Major life crises or traumatic events are inevitable for some, such as divorce, disease, or death. In crises, people lose livelihoods, homes, identities, loved ones, and more.
People suffer deep emotional pains and psychological distress. These crises can rip your world apart, tear down your beliefs, and force you to confront pain.
Despite tremendous suffering, many survivors experience post-traumatic growth, which is the positive and powerful internal shifts that come from adversity.
People who experience post-traumatic growth have their mindsets altered, their relationships transformed, and a greater appreciation of life. Others gain a greater sense of spiritual development, recognising that life is impermanent and transient.
Lives will never be the same again.
Yet, post-traumatic growth is not universal and needs to be encouraged. Cultivate post-traumatic growth by ensuring basic needs are met, such as sufficient sleep, regular exercise, staying hydrated and consuming nutritious foods.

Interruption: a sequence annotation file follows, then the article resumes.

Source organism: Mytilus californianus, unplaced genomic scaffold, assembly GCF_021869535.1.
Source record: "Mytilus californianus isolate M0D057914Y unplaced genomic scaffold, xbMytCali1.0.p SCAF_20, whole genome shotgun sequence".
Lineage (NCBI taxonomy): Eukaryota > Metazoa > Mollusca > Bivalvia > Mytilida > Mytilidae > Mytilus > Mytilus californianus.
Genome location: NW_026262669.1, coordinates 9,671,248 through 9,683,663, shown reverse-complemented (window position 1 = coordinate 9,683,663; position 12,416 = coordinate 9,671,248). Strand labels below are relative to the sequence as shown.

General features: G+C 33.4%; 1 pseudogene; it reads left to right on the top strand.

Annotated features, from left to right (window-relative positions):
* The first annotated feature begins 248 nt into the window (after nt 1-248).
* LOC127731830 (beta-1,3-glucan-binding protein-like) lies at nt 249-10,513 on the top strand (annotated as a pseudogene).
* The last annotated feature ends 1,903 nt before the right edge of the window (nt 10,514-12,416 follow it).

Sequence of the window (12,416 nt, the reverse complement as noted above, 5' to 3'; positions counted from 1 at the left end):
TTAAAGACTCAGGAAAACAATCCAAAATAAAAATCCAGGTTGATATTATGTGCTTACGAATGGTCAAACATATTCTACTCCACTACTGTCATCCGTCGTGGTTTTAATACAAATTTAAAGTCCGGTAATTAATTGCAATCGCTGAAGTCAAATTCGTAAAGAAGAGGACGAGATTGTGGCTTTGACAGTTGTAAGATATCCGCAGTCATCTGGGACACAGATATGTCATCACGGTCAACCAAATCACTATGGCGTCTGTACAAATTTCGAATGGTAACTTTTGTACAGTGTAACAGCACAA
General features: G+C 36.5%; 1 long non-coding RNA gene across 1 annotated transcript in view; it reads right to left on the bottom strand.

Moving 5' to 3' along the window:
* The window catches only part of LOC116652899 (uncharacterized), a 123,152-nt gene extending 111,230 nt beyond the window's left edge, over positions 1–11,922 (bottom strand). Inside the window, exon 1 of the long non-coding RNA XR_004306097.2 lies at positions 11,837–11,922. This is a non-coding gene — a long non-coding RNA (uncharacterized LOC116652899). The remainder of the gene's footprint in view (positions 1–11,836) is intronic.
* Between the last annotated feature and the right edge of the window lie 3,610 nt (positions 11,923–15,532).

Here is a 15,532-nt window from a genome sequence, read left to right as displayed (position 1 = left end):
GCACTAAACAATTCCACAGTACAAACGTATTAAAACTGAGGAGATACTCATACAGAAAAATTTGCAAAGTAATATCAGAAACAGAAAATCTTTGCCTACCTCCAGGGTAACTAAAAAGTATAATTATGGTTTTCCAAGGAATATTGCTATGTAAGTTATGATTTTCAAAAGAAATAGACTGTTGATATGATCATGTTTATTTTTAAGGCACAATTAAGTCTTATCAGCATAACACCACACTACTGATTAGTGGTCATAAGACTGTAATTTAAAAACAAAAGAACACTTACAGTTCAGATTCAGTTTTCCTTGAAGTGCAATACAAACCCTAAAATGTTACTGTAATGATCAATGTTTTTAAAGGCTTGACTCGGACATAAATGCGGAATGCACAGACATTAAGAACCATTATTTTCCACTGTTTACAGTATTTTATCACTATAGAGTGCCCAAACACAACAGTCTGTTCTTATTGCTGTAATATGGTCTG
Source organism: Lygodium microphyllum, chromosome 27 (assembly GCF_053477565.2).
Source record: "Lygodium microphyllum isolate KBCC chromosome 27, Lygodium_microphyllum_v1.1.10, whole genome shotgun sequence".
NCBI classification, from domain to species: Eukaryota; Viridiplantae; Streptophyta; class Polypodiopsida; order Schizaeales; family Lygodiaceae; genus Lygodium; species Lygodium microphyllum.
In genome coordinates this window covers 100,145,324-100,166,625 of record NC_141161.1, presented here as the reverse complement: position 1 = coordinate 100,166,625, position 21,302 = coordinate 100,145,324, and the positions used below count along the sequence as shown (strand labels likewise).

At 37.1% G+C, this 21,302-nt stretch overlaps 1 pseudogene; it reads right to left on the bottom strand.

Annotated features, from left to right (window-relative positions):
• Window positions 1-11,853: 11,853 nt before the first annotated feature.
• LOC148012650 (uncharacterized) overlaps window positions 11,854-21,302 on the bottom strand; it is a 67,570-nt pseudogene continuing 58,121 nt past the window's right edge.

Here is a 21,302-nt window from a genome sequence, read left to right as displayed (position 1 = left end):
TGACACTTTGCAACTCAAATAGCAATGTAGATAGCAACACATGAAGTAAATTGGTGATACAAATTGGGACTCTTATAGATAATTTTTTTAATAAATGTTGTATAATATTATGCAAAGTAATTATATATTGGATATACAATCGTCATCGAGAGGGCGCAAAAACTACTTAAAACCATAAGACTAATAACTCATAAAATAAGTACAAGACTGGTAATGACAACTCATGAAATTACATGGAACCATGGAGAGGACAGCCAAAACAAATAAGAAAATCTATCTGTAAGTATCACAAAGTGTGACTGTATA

Give time and space by listening with patience, compassion and non-judgement. Finally, encourage others to seek professional help.
When humanity struggles with protracted conflicts, climate change and global pandemics, we need to do all we can to help each other.
Inspired by Bessel van der Kolk's The Body Keeps the Score